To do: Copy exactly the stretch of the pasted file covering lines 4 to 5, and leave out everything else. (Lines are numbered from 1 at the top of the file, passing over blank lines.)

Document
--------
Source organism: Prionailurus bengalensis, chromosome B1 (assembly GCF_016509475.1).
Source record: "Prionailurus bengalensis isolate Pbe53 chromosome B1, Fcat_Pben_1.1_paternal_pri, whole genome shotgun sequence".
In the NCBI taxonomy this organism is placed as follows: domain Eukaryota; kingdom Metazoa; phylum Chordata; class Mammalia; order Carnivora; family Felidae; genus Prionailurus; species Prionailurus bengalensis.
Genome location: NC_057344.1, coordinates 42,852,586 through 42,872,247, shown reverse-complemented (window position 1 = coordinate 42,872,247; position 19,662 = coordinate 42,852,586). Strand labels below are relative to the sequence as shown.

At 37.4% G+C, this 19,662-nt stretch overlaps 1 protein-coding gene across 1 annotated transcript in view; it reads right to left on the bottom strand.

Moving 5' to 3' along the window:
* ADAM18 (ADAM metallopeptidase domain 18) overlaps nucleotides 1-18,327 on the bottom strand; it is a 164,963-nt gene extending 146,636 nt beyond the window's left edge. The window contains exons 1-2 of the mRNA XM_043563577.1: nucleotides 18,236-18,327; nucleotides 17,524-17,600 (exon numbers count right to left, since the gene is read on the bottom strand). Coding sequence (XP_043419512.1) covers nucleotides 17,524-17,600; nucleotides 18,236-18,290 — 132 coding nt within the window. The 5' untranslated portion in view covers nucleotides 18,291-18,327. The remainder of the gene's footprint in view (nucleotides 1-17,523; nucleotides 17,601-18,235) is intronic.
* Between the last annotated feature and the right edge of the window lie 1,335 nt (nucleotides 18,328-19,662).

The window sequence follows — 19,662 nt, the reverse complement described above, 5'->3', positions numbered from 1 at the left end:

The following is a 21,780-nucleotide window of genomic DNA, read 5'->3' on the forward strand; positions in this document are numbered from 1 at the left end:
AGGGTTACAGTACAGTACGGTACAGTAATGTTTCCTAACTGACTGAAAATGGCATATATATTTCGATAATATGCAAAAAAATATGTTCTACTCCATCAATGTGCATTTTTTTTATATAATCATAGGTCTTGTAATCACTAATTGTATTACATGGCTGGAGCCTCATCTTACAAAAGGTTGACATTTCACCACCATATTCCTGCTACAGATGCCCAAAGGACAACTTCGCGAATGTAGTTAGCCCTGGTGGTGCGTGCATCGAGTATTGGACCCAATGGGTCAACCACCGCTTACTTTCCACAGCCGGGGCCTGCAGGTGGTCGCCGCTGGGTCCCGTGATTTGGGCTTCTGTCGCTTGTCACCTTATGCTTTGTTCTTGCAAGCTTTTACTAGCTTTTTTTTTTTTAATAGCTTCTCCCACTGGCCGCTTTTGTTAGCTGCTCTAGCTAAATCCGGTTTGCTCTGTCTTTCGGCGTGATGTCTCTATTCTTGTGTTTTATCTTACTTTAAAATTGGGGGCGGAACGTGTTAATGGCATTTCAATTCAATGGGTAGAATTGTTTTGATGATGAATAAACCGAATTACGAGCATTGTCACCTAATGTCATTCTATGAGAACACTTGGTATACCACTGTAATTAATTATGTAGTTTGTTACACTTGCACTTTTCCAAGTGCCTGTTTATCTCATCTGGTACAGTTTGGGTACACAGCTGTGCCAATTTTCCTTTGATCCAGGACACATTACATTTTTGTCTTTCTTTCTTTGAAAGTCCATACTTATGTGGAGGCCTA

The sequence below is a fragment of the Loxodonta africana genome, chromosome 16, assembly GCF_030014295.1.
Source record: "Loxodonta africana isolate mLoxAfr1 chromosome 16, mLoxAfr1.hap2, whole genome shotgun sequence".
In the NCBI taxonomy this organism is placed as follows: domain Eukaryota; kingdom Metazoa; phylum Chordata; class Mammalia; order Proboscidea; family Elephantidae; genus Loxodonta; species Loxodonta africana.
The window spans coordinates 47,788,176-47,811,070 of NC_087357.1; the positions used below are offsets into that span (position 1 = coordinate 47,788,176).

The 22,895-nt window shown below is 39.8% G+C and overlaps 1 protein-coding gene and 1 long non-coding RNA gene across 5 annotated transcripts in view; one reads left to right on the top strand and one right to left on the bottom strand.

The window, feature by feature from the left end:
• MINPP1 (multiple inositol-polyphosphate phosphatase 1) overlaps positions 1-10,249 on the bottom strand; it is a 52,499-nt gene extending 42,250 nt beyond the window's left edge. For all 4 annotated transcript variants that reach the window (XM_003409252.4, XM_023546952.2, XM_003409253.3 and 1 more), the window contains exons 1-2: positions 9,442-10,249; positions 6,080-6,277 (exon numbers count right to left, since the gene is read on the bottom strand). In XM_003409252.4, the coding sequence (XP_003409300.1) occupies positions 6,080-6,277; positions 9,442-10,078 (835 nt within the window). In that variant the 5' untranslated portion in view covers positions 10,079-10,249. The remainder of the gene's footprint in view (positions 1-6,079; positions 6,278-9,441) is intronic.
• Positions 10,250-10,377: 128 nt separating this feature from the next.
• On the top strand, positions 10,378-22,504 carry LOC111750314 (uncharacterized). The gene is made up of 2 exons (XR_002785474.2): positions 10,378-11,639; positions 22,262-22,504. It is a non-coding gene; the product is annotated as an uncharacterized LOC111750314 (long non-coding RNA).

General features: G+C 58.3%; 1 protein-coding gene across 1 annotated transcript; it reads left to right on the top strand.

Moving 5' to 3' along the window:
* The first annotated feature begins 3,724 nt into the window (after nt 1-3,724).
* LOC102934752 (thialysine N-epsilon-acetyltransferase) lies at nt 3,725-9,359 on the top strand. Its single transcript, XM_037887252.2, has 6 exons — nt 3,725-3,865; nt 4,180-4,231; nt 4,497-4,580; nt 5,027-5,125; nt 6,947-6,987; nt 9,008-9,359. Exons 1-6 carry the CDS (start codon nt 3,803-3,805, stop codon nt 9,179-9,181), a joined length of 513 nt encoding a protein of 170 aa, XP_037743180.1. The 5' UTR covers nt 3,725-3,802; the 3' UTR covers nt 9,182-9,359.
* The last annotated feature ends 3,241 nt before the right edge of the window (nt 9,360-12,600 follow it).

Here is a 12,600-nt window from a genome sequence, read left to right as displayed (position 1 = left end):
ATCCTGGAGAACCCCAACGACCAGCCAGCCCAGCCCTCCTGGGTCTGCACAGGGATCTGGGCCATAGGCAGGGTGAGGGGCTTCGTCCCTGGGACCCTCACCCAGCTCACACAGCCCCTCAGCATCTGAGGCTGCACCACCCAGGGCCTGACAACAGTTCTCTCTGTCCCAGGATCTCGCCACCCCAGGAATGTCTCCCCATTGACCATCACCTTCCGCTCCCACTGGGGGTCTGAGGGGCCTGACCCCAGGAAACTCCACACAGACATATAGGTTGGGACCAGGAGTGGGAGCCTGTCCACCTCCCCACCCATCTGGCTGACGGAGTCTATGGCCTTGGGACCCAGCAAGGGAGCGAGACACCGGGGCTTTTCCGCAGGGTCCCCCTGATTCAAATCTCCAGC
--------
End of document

Genome location: NC_057344.1, coordinates 42,852,586 through 42,872,247, shown reverse-complemented (window position 1 = coordinate 42,872,247; position 19,662 = coordinate 42,852,586). Strand labels below are relative to the sequence as shown.

At 37.4% G+C, this 19,662-nt stretch overlaps 1 protein-coding gene across 1 annotated transcript in view; it reads right to left on the bottom strand.